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Quick Answers To Your Cat's Medical Symptoms
Wednesday 17th of January 2018

Otitis Externa-bacterial

General information on Otitis Externa-bacterial

Bacterial Otitis Externa is an infection is the ear canal. Scratches, bites, and other forms of tearing to the skin in the ear are the most common causes of a bacterial infection in the ear. An ear parasite infection is the frequent cause of bacterial otitis. Some of these ear canal infections begin when there are unfamiliar materials in the ear, a high build up of ear wax, or cellular debris.

Symptoms of Otitis Externa-bacterial

Some of the symptoms that may be observed when your cat has bacterial otitis externa are that the cat may begin to scratch at their infected ear, shaking or tilting its head, or when the ear is touched react as though the spot touched were tender. You may also notice an unpleasant odor coming from the ear. When one examines the ear canal, you may notice redness and swelling of the skin folds with increased amounts of ear wax or a pus-like discharge.

Should the bacterial infection go on too long unnoticed, the ear may begin to thicken and redden further and give your cat a greater level of discomfort and potential pain. The ear passages may also become blocked by mass similar to that of a tumor or inflamed polyps. If this should occur, surgery may become necessary where they will open up the ear to allow the ear to drain.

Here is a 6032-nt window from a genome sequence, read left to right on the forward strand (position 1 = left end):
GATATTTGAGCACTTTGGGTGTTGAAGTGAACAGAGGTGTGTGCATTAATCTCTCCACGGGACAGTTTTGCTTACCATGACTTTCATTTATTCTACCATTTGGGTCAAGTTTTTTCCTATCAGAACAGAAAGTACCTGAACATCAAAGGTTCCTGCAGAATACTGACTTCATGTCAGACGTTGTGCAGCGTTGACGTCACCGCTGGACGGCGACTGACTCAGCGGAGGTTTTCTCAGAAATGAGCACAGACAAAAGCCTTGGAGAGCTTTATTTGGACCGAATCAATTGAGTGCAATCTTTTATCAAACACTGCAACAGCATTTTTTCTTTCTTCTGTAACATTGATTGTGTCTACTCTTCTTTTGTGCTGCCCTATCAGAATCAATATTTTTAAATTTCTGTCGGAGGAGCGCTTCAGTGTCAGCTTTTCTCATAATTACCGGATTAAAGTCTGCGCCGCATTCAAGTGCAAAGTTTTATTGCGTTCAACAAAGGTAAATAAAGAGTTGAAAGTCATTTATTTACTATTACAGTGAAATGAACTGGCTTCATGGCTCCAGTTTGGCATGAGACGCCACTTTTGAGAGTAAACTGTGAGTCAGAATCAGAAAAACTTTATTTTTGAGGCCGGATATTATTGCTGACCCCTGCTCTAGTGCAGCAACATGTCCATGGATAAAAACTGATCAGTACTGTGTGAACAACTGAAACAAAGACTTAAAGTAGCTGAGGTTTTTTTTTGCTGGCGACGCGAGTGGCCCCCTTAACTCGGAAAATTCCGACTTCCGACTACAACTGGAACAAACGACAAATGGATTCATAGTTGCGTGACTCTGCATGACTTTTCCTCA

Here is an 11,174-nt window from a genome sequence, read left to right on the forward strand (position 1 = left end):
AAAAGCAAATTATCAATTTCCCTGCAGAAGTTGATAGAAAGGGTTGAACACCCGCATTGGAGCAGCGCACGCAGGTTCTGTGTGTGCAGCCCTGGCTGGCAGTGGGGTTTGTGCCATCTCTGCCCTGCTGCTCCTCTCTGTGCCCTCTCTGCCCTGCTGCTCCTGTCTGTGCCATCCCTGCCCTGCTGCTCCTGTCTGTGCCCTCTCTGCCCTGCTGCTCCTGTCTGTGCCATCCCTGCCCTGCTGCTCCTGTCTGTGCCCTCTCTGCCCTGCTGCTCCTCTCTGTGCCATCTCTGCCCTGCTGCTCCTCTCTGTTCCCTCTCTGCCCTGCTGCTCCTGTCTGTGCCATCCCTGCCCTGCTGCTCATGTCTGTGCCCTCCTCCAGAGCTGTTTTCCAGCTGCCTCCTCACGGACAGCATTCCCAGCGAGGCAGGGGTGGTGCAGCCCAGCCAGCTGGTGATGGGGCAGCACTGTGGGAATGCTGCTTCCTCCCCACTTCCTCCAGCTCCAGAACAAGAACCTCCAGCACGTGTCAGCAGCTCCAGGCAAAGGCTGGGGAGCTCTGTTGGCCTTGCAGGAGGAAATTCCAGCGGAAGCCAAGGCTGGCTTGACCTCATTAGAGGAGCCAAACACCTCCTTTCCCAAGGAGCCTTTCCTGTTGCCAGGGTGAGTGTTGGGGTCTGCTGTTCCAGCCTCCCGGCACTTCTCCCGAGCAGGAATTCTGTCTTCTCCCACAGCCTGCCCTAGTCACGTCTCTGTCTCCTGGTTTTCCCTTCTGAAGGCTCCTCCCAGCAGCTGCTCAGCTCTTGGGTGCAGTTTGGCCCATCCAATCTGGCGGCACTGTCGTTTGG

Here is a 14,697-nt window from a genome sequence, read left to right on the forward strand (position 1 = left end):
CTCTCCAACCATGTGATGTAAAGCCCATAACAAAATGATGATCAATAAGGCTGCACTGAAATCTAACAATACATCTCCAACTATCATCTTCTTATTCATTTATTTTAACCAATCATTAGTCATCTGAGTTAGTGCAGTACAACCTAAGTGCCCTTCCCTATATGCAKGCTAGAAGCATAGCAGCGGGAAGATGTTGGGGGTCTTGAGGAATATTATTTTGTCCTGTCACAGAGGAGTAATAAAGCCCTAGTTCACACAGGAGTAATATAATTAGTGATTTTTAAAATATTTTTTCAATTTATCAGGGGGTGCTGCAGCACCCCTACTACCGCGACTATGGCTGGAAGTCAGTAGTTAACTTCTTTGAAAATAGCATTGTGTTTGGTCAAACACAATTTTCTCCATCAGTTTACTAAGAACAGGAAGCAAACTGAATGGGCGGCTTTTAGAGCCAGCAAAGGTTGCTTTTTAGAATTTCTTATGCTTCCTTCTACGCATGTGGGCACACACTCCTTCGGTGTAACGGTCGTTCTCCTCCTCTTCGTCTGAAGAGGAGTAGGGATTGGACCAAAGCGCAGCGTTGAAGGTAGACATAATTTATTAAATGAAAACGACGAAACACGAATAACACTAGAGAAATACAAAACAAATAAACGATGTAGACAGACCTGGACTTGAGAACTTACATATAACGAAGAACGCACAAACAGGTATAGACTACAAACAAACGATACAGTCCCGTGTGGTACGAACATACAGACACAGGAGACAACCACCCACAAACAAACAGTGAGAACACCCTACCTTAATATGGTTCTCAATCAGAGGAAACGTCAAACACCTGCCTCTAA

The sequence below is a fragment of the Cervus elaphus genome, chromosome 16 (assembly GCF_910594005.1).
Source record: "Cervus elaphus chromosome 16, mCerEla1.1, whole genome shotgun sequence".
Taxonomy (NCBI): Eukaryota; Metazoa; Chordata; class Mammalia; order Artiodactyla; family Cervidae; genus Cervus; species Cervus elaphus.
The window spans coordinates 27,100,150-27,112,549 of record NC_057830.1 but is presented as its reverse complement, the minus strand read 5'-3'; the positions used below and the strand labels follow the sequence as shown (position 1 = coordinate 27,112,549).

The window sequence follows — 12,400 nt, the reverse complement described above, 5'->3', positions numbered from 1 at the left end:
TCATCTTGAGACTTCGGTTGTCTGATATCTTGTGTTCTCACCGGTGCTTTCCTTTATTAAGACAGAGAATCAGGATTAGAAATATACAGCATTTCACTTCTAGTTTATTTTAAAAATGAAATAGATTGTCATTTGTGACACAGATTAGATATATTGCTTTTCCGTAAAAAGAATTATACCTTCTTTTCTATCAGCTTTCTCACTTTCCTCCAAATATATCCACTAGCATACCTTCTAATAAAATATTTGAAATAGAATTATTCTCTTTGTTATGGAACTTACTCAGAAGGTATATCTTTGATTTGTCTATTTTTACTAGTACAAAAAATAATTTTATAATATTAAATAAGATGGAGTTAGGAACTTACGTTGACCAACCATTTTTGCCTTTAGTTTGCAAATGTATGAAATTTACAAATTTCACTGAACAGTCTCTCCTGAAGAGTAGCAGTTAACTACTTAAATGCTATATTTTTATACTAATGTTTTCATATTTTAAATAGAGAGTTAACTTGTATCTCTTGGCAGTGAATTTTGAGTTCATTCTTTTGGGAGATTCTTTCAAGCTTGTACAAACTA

View Symptoms Of Otitis Externa-bacterial

Treatments for Otitis Externa-bacterial

In order to treat bacterial otitis externa, your veterinarian must first determine the cause. Should your veterinarian diagnose your cat with only a mild case, the treatment can be done form the home. A mild case would present itself without large amounts of discharge, but may be caused by a lack of cleanliness of the ear. To care for this, one would clean the ear, removing the crusts and fluids with a cotton ball dipped in an ear-cleaning solution that your veterinarian can give you. If there is a build-up of wax, a wax dissolving solution will be used to help clean out the wax and debris. The final step is to dry the ear canal with cotton and apply antibiotic ear medication.

Should your cat feel extreme pain in the ear, your veterinarian may want to take a swab of the discharge and examine it to determine the cause along with taking a sample to perform certain tests that would used for a sensitivity test and for a culture. You may need to leave you cat at the veterinary to have a proper cleaning should your cat require to be sedated due to the pain. Some cats may require oral antibiotics as well as antibiotics that are applied directly to the skin.

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Remember, this information is for reference only. Always contact your vet or pet profesional for advice.


The information contained on this site is for the sole purpose of being informative and is not and should not be used or relied upon as medical advice.
Seek the advice of your vet or other qualified pet care provider before you decide on any treatment or for answers to any questions you may have regarding a feline medical symptom or medical condition.

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